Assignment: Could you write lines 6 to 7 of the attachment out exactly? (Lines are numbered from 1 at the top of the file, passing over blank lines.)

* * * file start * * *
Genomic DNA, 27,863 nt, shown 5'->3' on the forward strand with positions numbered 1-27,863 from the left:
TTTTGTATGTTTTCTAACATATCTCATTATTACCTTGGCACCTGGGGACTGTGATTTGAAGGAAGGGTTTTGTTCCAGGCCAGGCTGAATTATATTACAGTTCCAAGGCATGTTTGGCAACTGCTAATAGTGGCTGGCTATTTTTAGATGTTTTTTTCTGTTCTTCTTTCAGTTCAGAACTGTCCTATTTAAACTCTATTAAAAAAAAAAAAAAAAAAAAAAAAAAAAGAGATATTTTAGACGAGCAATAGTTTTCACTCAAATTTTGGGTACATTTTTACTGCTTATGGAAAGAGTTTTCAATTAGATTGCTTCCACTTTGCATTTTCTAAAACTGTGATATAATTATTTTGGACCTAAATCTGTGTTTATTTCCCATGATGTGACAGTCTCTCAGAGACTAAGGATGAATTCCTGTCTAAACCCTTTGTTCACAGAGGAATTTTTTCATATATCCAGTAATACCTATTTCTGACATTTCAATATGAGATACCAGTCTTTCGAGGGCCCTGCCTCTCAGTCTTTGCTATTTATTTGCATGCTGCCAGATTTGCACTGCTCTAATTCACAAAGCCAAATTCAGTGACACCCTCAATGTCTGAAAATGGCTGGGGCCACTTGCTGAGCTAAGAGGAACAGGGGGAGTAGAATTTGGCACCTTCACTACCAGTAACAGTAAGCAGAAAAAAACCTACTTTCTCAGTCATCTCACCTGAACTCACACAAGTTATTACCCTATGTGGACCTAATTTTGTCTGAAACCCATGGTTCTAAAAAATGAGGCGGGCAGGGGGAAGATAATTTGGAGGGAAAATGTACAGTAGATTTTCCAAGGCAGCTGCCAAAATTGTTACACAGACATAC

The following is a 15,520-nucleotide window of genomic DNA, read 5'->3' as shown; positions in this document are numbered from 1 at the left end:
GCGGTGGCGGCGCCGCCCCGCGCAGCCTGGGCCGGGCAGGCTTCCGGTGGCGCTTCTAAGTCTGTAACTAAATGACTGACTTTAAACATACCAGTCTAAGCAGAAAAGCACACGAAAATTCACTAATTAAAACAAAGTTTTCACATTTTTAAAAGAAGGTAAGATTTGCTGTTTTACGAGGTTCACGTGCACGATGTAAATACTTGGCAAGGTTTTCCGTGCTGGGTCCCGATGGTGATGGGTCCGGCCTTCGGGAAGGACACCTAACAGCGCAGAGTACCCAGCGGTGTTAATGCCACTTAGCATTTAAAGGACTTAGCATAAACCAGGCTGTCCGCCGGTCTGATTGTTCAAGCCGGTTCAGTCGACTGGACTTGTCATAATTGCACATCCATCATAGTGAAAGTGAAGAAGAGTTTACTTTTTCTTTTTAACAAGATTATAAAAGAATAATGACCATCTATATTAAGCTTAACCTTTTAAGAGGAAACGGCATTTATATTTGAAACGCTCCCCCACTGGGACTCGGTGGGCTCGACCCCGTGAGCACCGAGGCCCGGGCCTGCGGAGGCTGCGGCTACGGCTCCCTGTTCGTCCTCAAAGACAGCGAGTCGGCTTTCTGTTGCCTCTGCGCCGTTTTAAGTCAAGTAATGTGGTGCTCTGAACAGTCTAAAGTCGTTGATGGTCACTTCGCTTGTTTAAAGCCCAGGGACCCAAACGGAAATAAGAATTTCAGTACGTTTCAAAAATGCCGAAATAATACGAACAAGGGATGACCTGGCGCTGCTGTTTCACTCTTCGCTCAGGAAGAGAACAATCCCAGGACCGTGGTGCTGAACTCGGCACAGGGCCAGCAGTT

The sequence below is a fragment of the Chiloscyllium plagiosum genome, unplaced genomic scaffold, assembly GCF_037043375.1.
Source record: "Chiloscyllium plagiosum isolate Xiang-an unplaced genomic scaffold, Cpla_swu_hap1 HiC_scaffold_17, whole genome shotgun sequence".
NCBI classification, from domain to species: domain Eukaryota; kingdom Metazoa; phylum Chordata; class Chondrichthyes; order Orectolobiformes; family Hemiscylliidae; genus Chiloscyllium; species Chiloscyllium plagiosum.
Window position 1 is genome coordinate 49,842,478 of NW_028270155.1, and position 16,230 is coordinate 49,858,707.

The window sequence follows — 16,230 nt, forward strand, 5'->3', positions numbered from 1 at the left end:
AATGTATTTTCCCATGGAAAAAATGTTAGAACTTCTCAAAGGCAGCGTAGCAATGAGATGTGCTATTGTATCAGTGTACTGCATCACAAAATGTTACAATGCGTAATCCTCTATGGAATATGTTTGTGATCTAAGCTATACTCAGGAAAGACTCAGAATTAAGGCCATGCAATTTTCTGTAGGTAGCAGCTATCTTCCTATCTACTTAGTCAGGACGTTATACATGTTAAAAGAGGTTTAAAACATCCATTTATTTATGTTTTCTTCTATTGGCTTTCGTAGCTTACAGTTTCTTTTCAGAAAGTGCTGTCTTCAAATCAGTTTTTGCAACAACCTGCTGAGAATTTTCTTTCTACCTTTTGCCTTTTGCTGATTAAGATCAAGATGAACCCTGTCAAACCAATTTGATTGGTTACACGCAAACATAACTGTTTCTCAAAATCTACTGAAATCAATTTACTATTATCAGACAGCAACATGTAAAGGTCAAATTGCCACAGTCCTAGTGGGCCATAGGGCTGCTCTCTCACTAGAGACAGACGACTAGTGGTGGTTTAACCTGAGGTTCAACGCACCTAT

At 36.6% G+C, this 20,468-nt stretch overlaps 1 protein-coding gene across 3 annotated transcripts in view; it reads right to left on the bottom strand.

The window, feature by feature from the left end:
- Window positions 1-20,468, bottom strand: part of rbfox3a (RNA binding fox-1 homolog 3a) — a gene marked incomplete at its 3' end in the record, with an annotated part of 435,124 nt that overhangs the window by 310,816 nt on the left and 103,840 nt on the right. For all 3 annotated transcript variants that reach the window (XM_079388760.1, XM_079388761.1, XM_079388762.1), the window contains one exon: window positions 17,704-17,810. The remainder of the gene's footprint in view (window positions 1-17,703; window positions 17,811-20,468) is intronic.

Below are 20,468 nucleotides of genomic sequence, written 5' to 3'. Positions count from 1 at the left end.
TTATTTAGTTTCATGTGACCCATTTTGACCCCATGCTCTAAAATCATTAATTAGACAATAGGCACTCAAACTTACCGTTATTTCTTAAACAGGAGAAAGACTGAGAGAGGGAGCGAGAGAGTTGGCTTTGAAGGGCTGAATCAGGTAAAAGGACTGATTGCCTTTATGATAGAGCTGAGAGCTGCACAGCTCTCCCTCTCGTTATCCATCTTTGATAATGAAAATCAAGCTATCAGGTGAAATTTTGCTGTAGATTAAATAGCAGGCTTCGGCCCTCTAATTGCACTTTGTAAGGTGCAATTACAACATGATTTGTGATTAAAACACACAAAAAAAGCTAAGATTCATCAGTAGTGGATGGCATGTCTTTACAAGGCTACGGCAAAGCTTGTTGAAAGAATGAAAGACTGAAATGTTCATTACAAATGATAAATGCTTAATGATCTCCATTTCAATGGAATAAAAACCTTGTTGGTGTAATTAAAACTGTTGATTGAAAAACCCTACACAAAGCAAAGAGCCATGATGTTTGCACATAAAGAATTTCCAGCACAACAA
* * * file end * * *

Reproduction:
Source record: "Chiloscyllium plagiosum isolate Xiang-an unplaced genomic scaffold, Cpla_swu_hap1 HiC_scaffold_17, whole genome shotgun sequence".
NCBI classification, from domain to species: domain Eukaryota; kingdom Metazoa; phylum Chordata; class Chondrichthyes; order Orectolobiformes; family Hemiscylliidae; genus Chiloscyllium; species Chiloscyllium plagiosum.